Hi Alison! Thanks for your comment. There is definitely hope. Tell me more about your picky eater. When you say "he wins" what exactly does that mean? Do you give in and give him what he wants to eat instead of what you want him to eat, so that he will eat something?

Alison Collins
Alison Collins

I love these posts!! I have the pickest eater and battle daily on getting him to eat something new or even try it... saddly he wins most of the time:/ so how do I bring him out of the woods without having a huge battle?

Anna Migeon
Anna Migeon

Alison, Have you talked to a doctor about these problems? My guess is that Ethan wasn't physically ready to eat what you wanted him to eat when he was a one-year-old. He might not have been able to deal with the new solids and textures yet, and being pushed to eat probably made eating a really negative experience and built up a lot of resistance. Some kids are hypersensitive, too. The fact that he gags on and vomits up new foods and eats fewer than 20 foods are red flags for a problem eater, not simply a picky eater. Read this post about that question: http://sacredappetite.com/categories/abnormal-food-behaviors-attitudes/is-your-child-a-picky-eater-or-a-problem-feeder. He might need physical therapy. A therapist can help him build his eating skills if necessary, and help him get desensitized to foods. The recommendations I can give you would help the situation but I doubt if I can solve the problem. There is a book called Food Chaining http://www.amazon.com/Food-Chaining-Feeding-Problems-Child%C2%92s/dp/1600940161 that I would get if I were you. It gives you a process that builds on whatever foods Ethan eats and gives steps to help him add foods to those. It's a slow process. In the meantime, you should go completely cold turkey on making him eat anything, ever. Set up the structure of regular meals, good behavior required to get to stay at the table, yet staying at the table required, pleasant conversation, and letting him ask for the food he wants to eat. He needs to start worrying about whether he's hungry and you to stop worrying about it. If he’s allowed freedom to try things or not on his own, he will be more likely to try them and like them. The pushing is counter productive for any child who's reluctant to eat, but even worse for a kid who may have good reasons for not wanting to eat, as Ethan might. Your main goal as a parent should be to give your child the structure, habits and character training he needs, and build a good relationship with him, all while providing good food to eat. Then it needs to be his job to eat or not. Fighting and pressuring him about it will get you nowhere. Backing off should help and make your whole family's life more enjoyable.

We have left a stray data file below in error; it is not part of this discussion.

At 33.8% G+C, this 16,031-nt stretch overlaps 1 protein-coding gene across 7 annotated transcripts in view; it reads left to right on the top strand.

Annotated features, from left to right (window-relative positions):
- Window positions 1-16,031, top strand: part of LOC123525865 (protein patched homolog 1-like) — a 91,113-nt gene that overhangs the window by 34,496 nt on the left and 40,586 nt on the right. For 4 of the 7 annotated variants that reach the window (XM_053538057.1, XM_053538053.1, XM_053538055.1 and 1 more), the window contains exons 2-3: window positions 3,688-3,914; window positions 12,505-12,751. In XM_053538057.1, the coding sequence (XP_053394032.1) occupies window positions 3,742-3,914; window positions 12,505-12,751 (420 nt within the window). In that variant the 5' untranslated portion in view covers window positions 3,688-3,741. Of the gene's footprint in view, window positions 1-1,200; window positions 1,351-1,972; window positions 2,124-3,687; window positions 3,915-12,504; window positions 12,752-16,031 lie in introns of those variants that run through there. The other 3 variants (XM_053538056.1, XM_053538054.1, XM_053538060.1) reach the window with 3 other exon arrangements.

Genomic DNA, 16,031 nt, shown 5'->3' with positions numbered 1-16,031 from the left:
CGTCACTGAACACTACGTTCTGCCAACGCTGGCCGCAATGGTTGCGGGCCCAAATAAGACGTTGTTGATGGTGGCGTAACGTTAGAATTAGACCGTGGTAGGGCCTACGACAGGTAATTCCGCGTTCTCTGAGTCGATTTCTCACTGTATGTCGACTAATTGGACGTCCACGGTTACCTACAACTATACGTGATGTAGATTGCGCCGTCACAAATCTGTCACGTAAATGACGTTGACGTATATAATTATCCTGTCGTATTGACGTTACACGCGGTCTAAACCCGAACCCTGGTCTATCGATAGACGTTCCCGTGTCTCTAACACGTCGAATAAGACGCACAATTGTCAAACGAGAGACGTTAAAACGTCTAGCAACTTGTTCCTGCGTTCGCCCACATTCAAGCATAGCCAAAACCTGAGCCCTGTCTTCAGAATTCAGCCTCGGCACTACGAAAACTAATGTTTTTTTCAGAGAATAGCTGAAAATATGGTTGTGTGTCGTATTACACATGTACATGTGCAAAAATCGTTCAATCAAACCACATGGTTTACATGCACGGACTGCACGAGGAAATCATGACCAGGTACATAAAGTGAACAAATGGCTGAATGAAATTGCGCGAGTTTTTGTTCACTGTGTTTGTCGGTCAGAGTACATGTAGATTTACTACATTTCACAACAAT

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  1. […] looked at what ways she and her kids are “out in the woods” and where her fence posts are built.  She does have several fence posts in place: the main one being established meals at the […]